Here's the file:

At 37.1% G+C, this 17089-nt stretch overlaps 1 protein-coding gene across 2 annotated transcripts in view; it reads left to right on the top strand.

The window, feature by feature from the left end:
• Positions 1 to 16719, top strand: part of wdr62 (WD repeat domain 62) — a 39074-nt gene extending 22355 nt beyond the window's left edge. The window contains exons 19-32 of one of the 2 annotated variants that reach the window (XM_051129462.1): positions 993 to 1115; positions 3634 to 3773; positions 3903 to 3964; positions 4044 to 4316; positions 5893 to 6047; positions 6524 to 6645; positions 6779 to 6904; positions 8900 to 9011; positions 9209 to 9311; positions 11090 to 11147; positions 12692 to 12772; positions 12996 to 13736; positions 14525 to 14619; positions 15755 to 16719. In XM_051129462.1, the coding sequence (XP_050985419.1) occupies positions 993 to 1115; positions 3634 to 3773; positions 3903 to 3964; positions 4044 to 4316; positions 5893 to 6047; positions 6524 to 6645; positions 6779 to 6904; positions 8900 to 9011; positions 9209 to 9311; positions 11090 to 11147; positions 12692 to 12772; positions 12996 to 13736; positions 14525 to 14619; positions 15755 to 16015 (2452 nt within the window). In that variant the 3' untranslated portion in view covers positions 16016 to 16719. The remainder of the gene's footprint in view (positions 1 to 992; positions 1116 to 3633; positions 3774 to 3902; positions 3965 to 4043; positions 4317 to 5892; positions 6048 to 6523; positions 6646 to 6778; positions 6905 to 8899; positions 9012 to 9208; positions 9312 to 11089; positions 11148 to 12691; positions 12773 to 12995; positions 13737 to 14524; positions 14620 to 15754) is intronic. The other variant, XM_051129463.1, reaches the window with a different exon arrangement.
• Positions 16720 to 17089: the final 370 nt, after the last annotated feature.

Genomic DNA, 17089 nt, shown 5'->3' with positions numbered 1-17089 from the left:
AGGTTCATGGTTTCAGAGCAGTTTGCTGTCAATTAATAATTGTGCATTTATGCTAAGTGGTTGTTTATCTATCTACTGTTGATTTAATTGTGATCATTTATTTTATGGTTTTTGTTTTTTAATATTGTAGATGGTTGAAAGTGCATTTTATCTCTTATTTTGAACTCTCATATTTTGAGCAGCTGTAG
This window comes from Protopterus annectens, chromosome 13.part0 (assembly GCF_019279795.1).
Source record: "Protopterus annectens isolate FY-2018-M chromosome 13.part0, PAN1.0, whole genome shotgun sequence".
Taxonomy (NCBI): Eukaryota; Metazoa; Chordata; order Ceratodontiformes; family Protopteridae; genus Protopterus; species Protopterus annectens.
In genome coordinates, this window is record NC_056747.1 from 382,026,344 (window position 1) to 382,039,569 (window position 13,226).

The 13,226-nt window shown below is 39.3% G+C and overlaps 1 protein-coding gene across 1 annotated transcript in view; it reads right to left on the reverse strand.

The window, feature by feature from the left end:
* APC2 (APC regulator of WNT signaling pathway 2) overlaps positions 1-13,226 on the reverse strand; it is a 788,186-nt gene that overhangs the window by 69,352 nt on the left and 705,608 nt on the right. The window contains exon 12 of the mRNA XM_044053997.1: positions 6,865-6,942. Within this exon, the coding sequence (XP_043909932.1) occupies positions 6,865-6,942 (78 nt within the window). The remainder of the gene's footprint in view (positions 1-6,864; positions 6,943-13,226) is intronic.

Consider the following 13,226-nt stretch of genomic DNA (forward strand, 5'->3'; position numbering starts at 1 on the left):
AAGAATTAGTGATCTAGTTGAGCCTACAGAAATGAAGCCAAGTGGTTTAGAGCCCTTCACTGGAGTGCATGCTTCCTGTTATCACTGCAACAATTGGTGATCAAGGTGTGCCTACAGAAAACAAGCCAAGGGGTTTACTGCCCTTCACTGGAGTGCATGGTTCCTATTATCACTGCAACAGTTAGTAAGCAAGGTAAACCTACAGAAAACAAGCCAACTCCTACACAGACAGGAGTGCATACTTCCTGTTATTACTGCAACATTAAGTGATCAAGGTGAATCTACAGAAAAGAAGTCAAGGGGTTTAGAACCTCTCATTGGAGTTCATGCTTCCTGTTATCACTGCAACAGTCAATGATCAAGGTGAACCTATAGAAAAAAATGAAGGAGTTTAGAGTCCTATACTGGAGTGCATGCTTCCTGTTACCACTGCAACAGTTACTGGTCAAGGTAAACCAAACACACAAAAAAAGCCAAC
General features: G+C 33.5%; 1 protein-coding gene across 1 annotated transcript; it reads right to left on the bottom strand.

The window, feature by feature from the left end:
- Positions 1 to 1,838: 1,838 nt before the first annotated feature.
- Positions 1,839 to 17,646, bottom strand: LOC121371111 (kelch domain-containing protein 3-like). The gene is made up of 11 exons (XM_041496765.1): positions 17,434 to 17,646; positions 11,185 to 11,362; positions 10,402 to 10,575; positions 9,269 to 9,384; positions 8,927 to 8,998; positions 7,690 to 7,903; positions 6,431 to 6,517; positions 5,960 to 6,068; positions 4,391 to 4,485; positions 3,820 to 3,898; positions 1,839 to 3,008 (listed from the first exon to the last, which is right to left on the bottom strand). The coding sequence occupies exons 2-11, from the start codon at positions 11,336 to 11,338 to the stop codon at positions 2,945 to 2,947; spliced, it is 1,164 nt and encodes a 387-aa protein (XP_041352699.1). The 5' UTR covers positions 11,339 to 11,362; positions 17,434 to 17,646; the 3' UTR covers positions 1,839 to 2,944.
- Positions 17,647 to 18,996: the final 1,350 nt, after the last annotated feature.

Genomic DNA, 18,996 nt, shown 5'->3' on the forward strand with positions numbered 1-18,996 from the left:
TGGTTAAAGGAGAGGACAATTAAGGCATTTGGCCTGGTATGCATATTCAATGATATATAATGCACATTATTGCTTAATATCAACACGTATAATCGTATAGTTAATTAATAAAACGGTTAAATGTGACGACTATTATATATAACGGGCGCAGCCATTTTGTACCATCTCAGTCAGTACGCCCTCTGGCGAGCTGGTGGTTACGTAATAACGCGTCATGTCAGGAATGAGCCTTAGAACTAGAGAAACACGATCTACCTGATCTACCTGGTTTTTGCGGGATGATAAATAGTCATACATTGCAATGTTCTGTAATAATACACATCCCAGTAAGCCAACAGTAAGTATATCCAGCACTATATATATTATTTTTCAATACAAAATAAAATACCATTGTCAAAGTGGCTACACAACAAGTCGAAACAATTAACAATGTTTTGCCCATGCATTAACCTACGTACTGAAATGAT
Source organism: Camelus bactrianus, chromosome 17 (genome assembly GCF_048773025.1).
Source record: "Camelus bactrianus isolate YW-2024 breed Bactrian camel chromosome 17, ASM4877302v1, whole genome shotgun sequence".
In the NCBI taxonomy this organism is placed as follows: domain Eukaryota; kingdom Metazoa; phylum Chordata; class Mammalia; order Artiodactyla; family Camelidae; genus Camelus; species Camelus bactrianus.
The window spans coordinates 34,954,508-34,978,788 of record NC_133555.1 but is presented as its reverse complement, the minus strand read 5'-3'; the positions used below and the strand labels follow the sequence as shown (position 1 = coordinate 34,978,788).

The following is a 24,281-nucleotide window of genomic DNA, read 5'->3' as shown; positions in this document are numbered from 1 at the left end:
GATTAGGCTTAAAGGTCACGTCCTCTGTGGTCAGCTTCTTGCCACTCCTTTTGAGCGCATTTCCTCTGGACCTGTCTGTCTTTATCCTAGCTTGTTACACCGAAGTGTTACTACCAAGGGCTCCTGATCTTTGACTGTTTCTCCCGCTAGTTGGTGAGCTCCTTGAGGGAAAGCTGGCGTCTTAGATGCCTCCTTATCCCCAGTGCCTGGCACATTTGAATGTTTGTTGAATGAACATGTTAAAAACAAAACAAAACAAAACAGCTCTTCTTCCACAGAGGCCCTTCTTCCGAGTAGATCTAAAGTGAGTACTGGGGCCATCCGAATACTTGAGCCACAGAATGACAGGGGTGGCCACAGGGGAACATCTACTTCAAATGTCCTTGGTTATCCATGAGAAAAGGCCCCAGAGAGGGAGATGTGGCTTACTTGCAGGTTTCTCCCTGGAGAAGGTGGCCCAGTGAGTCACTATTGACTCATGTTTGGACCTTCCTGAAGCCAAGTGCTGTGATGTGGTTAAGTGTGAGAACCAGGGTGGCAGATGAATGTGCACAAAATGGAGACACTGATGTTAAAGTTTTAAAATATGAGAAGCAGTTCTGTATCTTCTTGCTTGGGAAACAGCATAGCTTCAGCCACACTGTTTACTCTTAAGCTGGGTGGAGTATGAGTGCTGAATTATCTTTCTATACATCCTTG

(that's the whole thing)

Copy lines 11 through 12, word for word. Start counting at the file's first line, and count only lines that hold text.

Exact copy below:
The 13,226-nt window shown below is 39.3% G+C and overlaps 1 protein-coding gene across 1 annotated transcript in view; it reads right to left on the reverse strand.

The window, feature by feature from the left end: